In response to consumers’ growing frustration over skyrocketing credit card interest rates and hidden fees, Pres. Barack Obama vowed that he would come up with a credit card law that would protect consumers from the fine print that have become a source of anxiety and anger of credit card users.

“The days of any time, any reason rate hikes and late fee traps have to end,” the President said.

Obama met with credit card executives Thursday in a business meeting at the White House where he cautioned them that he will be working for stronger and more reliable protection for consumers against deceptive fees and fluctuating interest rates that credit cards are getting to be known for these days.

Following the closed-door conference, Obama continued to mince no words with the credit card companies. “I trust that those in the industry who want to act responsibly will engage with us in a constructive fashion, and that we’re going to get this done in short order,” he said.

Among those invited for the White House meeting were executives from the leading credit card issuers such as Bank of America Corp., American Express Co., Citigroup, JPMorgan Chase, Wells Fargo, Mastercard Inc., and Visa.

Even before Obama arranged this meeting however, a piece of legislation aimed at limiting credit card fees and reducing consumer penalties was already making its way through Congress, and in fact, cleared a Congressional panel a day before the closed-door discussion with top credit card issuers.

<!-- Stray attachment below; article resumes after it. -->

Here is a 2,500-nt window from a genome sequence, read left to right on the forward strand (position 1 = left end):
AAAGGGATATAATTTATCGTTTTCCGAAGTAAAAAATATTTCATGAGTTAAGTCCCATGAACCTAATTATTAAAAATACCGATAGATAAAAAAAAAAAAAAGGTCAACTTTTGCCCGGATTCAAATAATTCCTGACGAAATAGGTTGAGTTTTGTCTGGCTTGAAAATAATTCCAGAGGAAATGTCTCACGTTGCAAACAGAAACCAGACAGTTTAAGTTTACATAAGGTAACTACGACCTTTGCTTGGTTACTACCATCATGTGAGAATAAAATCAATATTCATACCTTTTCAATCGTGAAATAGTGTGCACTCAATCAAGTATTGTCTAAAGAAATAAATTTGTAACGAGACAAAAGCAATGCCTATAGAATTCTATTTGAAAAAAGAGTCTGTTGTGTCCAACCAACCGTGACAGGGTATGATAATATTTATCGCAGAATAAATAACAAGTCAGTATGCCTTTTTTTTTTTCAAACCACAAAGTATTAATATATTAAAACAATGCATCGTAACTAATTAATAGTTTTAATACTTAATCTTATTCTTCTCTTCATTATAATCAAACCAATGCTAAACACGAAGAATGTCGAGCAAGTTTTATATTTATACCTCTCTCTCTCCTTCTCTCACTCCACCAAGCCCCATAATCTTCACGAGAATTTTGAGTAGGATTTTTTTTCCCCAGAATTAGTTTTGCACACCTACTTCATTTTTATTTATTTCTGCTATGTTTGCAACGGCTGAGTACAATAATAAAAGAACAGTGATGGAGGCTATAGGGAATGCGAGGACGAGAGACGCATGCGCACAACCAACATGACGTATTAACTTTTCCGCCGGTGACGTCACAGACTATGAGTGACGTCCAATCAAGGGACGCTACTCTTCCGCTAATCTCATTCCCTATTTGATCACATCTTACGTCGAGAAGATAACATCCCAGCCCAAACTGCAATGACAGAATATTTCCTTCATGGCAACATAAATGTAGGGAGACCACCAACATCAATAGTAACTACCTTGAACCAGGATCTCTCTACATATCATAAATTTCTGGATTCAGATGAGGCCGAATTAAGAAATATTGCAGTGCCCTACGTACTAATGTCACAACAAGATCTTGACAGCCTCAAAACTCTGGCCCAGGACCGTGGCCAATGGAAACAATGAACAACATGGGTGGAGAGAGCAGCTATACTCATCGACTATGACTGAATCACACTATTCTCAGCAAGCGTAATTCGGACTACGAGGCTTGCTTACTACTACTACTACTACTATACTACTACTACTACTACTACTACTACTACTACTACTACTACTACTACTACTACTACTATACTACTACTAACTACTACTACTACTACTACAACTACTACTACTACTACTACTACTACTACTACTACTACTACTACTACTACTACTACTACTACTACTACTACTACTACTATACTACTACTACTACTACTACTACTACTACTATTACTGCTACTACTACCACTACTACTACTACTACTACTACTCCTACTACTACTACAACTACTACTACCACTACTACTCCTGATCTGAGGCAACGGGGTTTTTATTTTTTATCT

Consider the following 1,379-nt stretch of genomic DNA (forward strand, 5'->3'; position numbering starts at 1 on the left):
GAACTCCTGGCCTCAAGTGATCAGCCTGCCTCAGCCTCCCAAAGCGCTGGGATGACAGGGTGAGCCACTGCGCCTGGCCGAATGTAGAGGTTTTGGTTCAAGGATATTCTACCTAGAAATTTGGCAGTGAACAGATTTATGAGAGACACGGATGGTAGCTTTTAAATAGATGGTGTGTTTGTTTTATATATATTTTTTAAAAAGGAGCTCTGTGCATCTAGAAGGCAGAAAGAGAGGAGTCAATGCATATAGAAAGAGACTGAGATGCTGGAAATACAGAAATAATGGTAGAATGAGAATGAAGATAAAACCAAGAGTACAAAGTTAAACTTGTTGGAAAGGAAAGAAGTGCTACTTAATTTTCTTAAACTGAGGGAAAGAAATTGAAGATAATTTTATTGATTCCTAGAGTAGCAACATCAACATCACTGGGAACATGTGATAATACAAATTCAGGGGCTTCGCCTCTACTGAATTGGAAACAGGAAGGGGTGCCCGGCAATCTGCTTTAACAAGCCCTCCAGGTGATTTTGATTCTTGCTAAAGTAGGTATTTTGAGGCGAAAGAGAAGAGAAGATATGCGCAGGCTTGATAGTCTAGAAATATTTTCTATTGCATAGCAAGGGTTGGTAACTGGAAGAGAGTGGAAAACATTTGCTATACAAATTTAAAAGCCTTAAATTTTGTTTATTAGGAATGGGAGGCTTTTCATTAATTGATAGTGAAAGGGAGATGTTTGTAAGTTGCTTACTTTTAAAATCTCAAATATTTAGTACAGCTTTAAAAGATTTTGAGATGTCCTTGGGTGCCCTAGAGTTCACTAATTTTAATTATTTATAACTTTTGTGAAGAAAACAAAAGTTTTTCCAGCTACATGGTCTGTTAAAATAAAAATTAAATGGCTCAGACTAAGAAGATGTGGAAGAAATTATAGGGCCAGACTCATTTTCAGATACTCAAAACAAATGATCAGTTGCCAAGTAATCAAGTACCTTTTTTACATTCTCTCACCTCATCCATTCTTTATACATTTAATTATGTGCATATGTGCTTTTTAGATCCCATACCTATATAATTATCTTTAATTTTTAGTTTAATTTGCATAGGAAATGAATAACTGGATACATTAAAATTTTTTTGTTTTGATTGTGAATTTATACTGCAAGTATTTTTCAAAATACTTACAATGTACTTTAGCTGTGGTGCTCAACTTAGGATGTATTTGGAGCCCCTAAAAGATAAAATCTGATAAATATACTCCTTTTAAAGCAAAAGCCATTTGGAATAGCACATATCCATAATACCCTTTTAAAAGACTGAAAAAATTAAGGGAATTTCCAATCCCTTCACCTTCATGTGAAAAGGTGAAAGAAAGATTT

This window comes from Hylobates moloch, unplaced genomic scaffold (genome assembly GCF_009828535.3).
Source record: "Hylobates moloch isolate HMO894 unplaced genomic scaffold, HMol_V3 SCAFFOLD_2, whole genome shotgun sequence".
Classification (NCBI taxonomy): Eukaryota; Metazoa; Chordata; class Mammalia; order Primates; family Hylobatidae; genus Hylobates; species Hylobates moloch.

The bill, known as the Credit Cardholder’s Bill of Rights, was passed by the members of the House Financial Services Committee in a 48 to 19 vote. If fully enacted into a law, the legislation could bring sweeping reforms into the industry which has come into close scrutiny for the past few weeks due to massive complaints from credit card holders.

For Pres. Obama, any bill that is worth looking into should be able to effectively address the following:

  • Protect the cardholders from “sudden, surprising jumps in fees”;
  • Have companies simplify their forms such that everything is put in black and white to the client – no stipulations in fine print;
  • Present the customers with a convenient, user-friendly means to make a comparison shopping on different credit card deals; and
  • Firm enforcement so that violators can experience the “full weight of the law.”

For many of consumers, a law against such practices couldn’t be passed soon enough. It is not uncommon these days to hear of credit card rates that have jumped up from 8% to about 15%, from 9.9% to close to 16%, even from 1.9% to a high of 29.9%. What’s worse is that many of the individuals that are being slapped these sudden rate hikes or deep cuts to credit limits are those who are good-paying cardholders.

Banks however, are wary of any bill that will impose such tough measures, saying that this would deeply affect their fee based income at just the time when they are trying to stabilize their own finances.

The American Bankers Association, through its senior vice president for card policy Kenneth Clayton, further expresses concerns that a new legislation passed could bring economic matters to a worse state by restricting lenders’ ability to issue credit cards, thereby resulting also to a reduction in credit availability to many Americans.

Did you enjoy this article? Yes No
Oops! What was wrong? Please let us know.

Ask a Question